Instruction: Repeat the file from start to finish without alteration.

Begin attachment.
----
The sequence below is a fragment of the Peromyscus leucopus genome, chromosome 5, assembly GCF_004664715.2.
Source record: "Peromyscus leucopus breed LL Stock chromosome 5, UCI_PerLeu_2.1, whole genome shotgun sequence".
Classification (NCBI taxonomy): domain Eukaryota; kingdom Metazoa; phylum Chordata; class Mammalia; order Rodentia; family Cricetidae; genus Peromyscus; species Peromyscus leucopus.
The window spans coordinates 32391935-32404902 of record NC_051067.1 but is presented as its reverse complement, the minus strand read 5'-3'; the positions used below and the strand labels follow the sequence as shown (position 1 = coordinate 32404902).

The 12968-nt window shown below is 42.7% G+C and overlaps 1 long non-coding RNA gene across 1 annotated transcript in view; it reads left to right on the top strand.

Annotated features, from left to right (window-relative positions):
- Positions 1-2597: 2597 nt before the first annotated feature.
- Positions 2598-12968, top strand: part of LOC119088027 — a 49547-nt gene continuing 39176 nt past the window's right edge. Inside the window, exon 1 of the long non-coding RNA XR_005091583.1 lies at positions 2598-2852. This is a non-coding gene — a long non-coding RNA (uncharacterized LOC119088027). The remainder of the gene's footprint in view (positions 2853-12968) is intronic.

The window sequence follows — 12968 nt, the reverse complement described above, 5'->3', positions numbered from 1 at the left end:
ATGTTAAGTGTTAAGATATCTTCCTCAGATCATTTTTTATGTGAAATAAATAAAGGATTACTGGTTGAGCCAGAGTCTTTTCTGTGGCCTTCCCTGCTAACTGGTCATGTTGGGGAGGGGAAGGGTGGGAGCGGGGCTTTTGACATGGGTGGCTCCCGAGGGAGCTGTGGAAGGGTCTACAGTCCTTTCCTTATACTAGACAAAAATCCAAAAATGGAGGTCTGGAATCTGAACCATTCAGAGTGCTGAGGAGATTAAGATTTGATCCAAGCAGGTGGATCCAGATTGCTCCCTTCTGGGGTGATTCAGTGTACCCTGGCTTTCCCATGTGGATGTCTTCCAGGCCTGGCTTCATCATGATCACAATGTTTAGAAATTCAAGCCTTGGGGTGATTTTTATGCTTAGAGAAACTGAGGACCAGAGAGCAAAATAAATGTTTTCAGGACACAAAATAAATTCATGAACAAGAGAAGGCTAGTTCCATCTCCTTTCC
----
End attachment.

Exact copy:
The sequence below is a fragment of the Peromyscus leucopus genome, chromosome 5, assembly GCF_004664715.2.
Source record: "Peromyscus leucopus breed LL Stock chromosome 5, UCI_PerLeu_2.1, whole genome shotgun sequence".
Classification (NCBI taxonomy): domain Eukaryota; kingdom Metazoa; phylum Chordata; class Mammalia; order Rodentia; family Cricetidae; genus Peromyscus; species Peromyscus leucopus.
The window spans coordinates 32391935-32404902 of record NC_051067.1 but is presented as its reverse complement, the minus strand read 5'-3'; the positions used below and the strand labels follow the sequence as shown (position 1 = coordinate 32404902).

The 12968-nt window shown below is 42.7% G+C and overlaps 1 long non-coding RNA gene across 1 annotated transcript in view; it reads left to right on the top strand.

Annotated features, from left to right (window-relative positions):
- Positions 1-2597: 2597 nt before the first annotated feature.
- Positions 2598-12968, top strand: part of LOC119088027 — a 49547-nt gene continuing 39176 nt past the window's right edge. Inside the window, exon 1 of the long non-coding RNA XR_005091583.1 lies at positions 2598-2852. This is a non-coding gene — a long non-coding RNA (uncharacterized LOC119088027). The remainder of the gene's footprint in view (positions 2853-12968) is intronic.

The window sequence follows — 12968 nt, the reverse complement described above, 5'->3', positions numbered from 1 at the left end:
ATGTTAAGTGTTAAGATATCTTCCTCAGATCATTTTTTATGTGAAATAAATAAAGGATTACTGGTTGAGCCAGAGTCTTTTCTGTGGCCTTCCCTGCTAACTGGTCATGTTGGGGAGGGGAAGGGTGGGAGCGGGGCTTTTGACATGGGTGGCTCCCGAGGGAGCTGTGGAAGGGTCTACAGTCCTTTCCTTATACTAGACAAAAATCCAAAAATGGAGGTCTGGAATCTGAACCATTCAGAGTGCTGAGGAGATTAAGATTTGATCCAAGCAGGTGGATCCAGATTGCTCCCTTCTGGGGTGATTCAGTGTACCCTGGCTTTCCCATGTGGATGTCTTCCAGGCCTGGCTTCATCATGATCACAATGTTTAGAAATTCAAGCCTTGGGGTGATTTTTATGCTTAGAGAAACTGAGGACCAGAGAGCAAAATAAATGTTTTCAGGACACAAAATAAATTCATGAACAAGAGAAGGCTAGTTCCATCTCCTTTCC